ALBANY - It may start with “this call cannot be completed when dialed.”
Perhaps, on the second try, should a caller get through, the state Department of Labor’s auto message will state they’re experiencing high call volumes and promptly disconnect.
On the third try, you may get past the prompts but be left waiting to speak with an agent, only then to be disconnected because of high call volumes.
Thousands of New Yorkers have taken to social media to express their frustration and anxiety over their inability to get unemployment claims processed as they are held up by a phone call. Residents have blasted the department for its handling of claims both on the labor department’s Facebook page and on that same platform in a recently formed group dubbed “HELP US - NYS Unemployment Issues.”
Many are calling for the state agency to waive its phone-call requirement for claims to be processed to help alleviate stress on those applying for the benefits. It would also reduce the calls that have inundated the labor department since the coronavirus pandemic prompted businesses across the country体彩app官方网站 to close and employees to be laid off or furloughed.
East Greenbush resident Melanie Douglas was laid off from her job at a daycare three weeks ago. She had no trouble getting through the online application for unemployment benefits, but every day since she’s unsuccessfully tried to reach an agent to complete her claim.
“You’re absolutely stuck. It’s very draining to every day, all day, be just pressing redial and feeling like you’re not getting anywhere,” Douglas said. “I don’t understand why they’re making it so difficult. We don’t have an option. People literally cannot work.”
The New York Department of Labor has been overwhelmed with calls due to the unemployment insurance system that's being clogged with newly jobless applicants. Department officials said they have seen a 16,000 percent increase in phone calls and a nearly 900 percent increase in web traffic, compared to a typical week.
On Thursday morning, the U.S. Labor Department announced that 345,246 New Yorkers filed claims during the week that ended April 4 — slightly lower than the tally of 366,595 claims filed the previous week.
Department spokeswoman Deanna Cohen said not every applicant has to call in, and officials have made efforts to improve the system, including adding additional web servers and hiring more people to take calls, but the applicants must still wait on hold for hours.
“We have streamlined the process by reducing the number of claimants who have to speak to representatives by over half,” she said. “However, there are still instances where, per federal law, certain claimants have to verify information to complete their claim by phone.”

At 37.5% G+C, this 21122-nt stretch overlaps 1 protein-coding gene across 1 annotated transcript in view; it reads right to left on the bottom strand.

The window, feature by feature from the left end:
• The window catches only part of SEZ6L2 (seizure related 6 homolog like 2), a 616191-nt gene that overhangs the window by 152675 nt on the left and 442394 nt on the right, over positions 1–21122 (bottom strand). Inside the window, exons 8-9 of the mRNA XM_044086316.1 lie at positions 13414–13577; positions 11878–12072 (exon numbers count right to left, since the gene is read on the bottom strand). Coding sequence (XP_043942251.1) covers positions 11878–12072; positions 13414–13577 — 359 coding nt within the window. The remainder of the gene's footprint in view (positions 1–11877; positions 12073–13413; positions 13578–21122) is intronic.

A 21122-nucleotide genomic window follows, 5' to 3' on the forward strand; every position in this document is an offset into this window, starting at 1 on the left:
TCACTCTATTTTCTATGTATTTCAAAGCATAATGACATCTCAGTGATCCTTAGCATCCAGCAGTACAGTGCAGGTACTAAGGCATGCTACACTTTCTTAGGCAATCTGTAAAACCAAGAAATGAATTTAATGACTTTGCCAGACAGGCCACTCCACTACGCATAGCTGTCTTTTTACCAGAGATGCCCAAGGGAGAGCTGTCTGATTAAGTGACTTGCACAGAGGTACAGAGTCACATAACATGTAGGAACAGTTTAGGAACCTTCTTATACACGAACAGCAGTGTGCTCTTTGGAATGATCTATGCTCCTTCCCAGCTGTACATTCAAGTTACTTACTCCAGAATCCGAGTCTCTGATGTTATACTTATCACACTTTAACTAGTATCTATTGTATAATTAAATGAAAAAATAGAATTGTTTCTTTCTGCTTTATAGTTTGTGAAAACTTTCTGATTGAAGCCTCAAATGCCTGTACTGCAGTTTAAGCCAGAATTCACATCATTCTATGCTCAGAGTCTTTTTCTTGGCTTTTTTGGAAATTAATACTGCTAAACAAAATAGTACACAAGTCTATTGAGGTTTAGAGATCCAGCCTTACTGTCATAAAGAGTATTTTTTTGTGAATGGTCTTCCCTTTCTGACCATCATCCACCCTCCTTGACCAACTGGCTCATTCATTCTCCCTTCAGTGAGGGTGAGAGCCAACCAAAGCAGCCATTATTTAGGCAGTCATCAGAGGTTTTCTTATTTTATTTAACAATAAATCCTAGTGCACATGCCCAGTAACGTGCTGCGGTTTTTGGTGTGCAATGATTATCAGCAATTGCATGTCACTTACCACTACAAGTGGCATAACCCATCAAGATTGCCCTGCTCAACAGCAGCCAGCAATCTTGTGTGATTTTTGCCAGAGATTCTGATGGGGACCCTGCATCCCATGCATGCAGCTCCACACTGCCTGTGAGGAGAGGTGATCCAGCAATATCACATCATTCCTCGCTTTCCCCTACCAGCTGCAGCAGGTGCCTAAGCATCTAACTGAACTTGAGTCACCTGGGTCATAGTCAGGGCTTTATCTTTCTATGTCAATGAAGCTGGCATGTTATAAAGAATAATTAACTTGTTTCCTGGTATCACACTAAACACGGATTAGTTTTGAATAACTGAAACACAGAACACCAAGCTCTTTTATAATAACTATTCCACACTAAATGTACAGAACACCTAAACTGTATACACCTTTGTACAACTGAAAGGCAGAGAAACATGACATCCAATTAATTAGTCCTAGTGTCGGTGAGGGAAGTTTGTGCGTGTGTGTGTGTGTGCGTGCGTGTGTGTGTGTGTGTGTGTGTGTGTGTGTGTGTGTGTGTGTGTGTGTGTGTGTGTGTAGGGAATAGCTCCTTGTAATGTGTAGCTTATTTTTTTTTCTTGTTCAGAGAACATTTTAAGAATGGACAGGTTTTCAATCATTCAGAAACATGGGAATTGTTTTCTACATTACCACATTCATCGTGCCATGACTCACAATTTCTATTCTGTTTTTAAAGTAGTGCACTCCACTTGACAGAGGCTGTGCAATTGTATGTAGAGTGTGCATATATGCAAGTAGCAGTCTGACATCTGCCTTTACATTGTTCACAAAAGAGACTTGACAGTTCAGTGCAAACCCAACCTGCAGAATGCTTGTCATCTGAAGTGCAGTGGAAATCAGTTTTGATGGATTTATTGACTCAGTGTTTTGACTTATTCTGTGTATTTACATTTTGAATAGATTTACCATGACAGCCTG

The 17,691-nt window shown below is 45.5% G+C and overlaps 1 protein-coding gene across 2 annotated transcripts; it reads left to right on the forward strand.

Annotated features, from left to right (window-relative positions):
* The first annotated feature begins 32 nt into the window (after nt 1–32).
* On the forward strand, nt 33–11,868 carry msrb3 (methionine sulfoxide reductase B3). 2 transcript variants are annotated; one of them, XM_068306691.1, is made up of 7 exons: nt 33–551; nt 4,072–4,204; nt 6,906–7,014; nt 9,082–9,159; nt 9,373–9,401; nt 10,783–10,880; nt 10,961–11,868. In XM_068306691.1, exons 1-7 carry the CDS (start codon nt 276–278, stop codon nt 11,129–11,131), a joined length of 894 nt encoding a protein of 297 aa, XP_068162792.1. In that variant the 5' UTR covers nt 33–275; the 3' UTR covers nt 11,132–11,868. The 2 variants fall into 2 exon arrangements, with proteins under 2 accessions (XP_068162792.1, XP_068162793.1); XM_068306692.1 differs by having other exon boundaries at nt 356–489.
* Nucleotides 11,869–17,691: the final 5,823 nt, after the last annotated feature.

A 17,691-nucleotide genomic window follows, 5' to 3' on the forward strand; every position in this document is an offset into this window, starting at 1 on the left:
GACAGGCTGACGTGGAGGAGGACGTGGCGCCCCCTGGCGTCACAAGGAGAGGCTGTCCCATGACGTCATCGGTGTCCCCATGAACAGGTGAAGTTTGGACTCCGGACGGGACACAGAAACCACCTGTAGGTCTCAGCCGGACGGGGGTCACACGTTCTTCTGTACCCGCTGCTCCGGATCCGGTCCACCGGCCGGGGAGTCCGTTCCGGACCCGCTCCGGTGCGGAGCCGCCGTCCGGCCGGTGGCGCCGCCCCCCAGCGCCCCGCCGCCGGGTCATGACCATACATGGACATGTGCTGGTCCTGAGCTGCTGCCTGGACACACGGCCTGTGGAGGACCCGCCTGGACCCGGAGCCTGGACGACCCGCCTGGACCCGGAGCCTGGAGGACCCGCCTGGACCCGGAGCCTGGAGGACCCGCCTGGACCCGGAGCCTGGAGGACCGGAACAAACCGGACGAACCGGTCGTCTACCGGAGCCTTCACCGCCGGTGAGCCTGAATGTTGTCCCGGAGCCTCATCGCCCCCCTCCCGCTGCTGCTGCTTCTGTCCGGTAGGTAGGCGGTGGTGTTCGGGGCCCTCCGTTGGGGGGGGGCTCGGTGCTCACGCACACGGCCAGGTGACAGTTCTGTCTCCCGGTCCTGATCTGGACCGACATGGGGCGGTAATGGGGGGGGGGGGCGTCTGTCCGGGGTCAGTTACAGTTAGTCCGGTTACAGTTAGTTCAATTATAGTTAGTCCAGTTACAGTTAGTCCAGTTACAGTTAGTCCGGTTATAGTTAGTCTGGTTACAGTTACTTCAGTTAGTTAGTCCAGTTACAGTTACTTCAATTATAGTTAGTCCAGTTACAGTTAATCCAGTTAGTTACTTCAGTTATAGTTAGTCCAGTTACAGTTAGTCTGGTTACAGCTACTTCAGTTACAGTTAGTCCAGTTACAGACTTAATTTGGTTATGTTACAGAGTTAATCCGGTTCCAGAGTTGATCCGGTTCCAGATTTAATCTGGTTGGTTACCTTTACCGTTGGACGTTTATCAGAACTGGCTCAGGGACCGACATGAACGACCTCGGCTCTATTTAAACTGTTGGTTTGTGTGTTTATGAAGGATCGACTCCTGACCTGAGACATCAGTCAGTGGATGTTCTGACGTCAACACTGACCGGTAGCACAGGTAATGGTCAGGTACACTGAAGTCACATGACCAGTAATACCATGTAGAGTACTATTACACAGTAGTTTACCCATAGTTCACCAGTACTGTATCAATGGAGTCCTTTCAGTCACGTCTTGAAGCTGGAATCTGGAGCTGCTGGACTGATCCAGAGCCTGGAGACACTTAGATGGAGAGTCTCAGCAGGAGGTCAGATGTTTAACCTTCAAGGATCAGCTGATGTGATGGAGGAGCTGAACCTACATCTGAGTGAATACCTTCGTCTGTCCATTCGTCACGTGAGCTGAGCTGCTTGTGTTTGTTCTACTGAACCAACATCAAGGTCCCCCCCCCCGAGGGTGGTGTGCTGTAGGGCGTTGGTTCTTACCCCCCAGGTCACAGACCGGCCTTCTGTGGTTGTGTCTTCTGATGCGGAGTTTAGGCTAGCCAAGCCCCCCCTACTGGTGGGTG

Cohen did not respond to a follow-up question seeking clarity on what criteria requires a claimant to call an agent after applying for benefits online.
Those who have been faced with the added step can’t seem to find a commonality among those who are required and those who aren’t, Douglas said.
Claimants who have completed the process say that, once they are connected with an agent, the phone call lasts a few minutes and simply verifies information previously given online. State officials hope federal guidance will be released that can relax some of the requirements.
But until the claim is completely processed - which for some includes that phone call - people aren’t seeing a payment. Douglas said she has yet to receive a payment despite applying online three weeks ago.
“A claimant will not start receiving benefits until their claim is complete,” Cohen said. “However, they will receive benefits back to the date of their unemployment. It is our priority to ensure New Yorkers receive all of the benefits that are due them.”
Gov. Andrew M. Cuomo on Wednesday also announced an additional $600 in weekly unemployment benefits will be made available to all New Yorkers. The department also is extending the period covered by unemployment benefits another 13 weeks, for a total of 39 weeks, Cuomo said. The federal government is expected to reimburse states for the additional contribution through the recently passed CARES Act.
The department is in the process of hiring an additional 300 people to answer phones on top of the nearly 800 representatives answering calls now, Cohen said. They’ve also expanded hours and days of operation for the call center to include hours on Saturday and Sunday, she said.
The extended hours include 8 a.m. to 7:30 p.m. Monday through Friday, and 7:30 a.m. to 8 p.m. on Saturday and Sunday.
The state also is working with Google to develop a new website that will be easier to use, and additional improvements to the system are in the works, officials said.